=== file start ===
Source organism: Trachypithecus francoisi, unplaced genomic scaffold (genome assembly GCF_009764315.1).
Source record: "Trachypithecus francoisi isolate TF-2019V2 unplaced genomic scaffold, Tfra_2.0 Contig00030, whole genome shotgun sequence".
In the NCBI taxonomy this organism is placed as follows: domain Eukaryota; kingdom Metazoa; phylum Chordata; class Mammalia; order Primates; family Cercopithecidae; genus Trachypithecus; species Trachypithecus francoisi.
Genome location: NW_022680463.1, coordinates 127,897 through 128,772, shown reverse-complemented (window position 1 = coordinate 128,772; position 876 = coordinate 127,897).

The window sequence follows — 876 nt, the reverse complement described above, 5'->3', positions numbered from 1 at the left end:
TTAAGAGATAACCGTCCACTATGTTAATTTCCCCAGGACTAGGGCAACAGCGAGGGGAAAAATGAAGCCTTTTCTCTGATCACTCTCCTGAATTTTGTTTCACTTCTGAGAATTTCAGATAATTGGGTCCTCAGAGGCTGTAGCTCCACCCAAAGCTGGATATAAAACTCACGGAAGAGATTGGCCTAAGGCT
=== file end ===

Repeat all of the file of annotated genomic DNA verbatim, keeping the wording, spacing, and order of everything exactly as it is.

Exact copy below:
Source organism: Trachypithecus francoisi, unplaced genomic scaffold (genome assembly GCF_009764315.1).
Source record: "Trachypithecus francoisi isolate TF-2019V2 unplaced genomic scaffold, Tfra_2.0 Contig00030, whole genome shotgun sequence".
In the NCBI taxonomy this organism is placed as follows: domain Eukaryota; kingdom Metazoa; phylum Chordata; class Mammalia; order Primates; family Cercopithecidae; genus Trachypithecus; species Trachypithecus francoisi.
Genome location: NW_022680463.1, coordinates 127,897 through 128,772, shown reverse-complemented (window position 1 = coordinate 128,772; position 876 = coordinate 127,897).

The window sequence follows — 876 nt, the reverse complement described above, 5'->3', positions numbered from 1 at the left end:
TTAAGAGATAACCGTCCACTATGTTAATTTCCCCAGGACTAGGGCAACAGCGAGGGGAAAAATGAAGCCTTTTCTCTGATCACTCTCCTGAATTTTGTTTCACTTCTGAGAATTTCAGATAATTGGGTCCTCAGAGGCTGTAGCTCCACCCAAAGCTGGATATAAAACTCACGGAAGAGATTGGCCTAAGGCT